Did You Know the Supreme Court Will Finally Hear a Case This Fall on Election Law — Something They Punted on Back in December 2020? — Stewart Rhodes and Jonathon Moseley Weigh In (AUDIO)

Did You Know the Supreme Court Will Finally Hear a Case This Fall on Election Law — Something They Punted on Back in December 2020? — Stewart Rhodes and Jonathon Moseley Weigh In (AUDIO)

State Legislatures are full of political hacks. We don’t trust them. Unfortunately, at times we trust courts – state or federal – even less.

Take, for instance, the 2020 presidential election.

In the lead-up to the 2020 primaries and general election, Democrat state officials in every battleground state and many others, implemented illegal unilateral decisions that radically enabled illegal voting contrary to established law. These baldly partisan decisions were challenged in courts across the nation, with courts either dismissing the acts as unimportant, refusing to take action, or else upholding the propriety of the acts.

And, of course, we know what happened after the election: bent state and federal courts doubled-down and rubber-stamped election fraud – and even sanctioned lawyers who fought election fraud.

And even the US Supreme Court refused to hear the Texas motion that would have nullified the presidential elections in Pennsylvania, Michigan, Georgia and Wisconsin. SCOTUS claimed that Texas had not demonstrated a judicially recognizable interest in the manner.

Texas argued these four states violated the US Constitution because they made changes to voting rules and procedures through the courts or executive actions. But these states did not make the changes through the state legislatures as spelled out in the US Constitution.

At the time Justice Clarence Thomas argued in dissent that the Court failed to provide clear rules for future elections.

Thomas was right.  His closing money quote is:

“One wonders what the Court waits for. We failed to settle this dispute before the election, and thus provide clear rules. Now we again fail to provide clear rules for future elections. The decision to leave election law hidden beneath a shroud of doubt is baffling. By doing nothing, we invite further confusion and erosion of voter confidence. Our fellow citizens deserve better and expect more of us. I respectfully dissent,” Thomas wrote on Monday…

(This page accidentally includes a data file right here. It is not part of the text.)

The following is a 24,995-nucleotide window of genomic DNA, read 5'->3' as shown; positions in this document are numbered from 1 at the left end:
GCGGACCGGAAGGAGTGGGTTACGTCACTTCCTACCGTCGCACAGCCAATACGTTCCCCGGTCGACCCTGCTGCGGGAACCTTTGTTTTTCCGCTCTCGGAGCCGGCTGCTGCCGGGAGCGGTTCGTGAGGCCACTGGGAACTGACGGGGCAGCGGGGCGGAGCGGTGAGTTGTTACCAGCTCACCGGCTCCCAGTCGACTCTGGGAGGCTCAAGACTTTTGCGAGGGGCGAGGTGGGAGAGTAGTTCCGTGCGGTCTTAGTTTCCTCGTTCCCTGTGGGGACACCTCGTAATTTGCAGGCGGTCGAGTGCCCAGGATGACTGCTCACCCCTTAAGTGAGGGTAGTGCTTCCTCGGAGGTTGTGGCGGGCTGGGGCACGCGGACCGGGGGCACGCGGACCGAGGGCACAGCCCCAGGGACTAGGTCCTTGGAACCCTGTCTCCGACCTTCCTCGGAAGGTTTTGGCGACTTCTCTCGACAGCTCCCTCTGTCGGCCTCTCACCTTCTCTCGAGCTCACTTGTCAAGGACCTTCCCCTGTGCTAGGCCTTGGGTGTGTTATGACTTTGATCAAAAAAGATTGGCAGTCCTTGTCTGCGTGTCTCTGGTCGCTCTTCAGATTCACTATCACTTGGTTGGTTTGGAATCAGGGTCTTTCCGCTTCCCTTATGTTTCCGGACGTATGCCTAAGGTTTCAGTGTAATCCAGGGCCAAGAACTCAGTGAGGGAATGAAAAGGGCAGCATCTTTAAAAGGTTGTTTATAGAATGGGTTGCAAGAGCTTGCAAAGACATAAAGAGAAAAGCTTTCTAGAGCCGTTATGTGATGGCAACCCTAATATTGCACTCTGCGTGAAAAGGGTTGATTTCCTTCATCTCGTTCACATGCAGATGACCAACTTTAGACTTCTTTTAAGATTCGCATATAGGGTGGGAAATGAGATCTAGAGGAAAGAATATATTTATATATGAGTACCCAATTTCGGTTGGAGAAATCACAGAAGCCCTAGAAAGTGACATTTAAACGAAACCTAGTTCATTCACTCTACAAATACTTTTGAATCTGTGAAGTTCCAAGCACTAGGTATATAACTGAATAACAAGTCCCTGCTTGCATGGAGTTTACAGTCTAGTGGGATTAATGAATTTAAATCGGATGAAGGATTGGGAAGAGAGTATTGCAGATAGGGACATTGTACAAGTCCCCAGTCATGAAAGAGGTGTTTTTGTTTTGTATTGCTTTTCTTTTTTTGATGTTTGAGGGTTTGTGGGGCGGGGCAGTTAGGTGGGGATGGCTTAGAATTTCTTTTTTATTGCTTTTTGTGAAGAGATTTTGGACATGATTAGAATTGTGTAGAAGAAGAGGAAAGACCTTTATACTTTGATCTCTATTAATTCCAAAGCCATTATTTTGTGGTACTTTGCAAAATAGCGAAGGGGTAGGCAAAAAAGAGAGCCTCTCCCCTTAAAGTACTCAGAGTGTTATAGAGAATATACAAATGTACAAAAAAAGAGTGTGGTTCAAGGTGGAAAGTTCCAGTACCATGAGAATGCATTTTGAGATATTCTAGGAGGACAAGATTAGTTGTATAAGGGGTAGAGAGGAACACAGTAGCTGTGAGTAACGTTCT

…For more than a century, this Court has recognized that the Constitution operates as a limitation upon the State in respect of any attempt to circumscribe the legislative power to regulate federal elections,” he continued, quoting Supreme Court precedent. “Because the Federal Constitution, not state constitutions, gives state legislatures authority to regulate federal elections, petitioners presented a strong argument that the Pennsylvania Supreme Court’s decision violated the Constitution by overriding the clearly expressed intent of the legislature.”

“But elections enable self-governance only when they include processes that give citizens (including the losing candidates and their supporters) confidence in the fairness of the election,” Thomas added, quoting a recent Supreme Court case that held, “Confidence in the integrity of our electoral processes is essential to the functioning of our participatory democracy.”

“Unclear rules threaten to undermine this system. They sow confusion and ultimately dampen confidence in the integrity and fairness of elections,” he explained. “To prevent confusion, we have thus repeatedly — although not as consistently as we should — blocked rule changes made by courts close to an election.”

Most Americans assumed that was the end of the 2020 election legal challenges.  But that is not the case.  One case will be argued before the US Supreme Court this fall that could change this formula.

“The Times, Places, and Manner of holding Elections for Senators and Representatives, shall be prescribed in each State by the Legislature thereof; but the Congress may at any time by Law make or alter such Regulations, except as to the Places of choosing Senators.”

The text makes it clear that the State Legislatures control the specifics of how elections run in their states unless Congress says otherwise. This is known as the “independent state legislature theory.” However, this is not, in fact, how things have been occurring. Gamesmanship by partisan state officials and even decisions of the legislatures have been challenged in state courts, with the states’ highest courts often trumping the will of the legislature.

Surprisingly, the Supreme Court has not, heretofore, explicitly ruled on this issue.

The Supreme Court will hear the Moore v. Harper case this fall.


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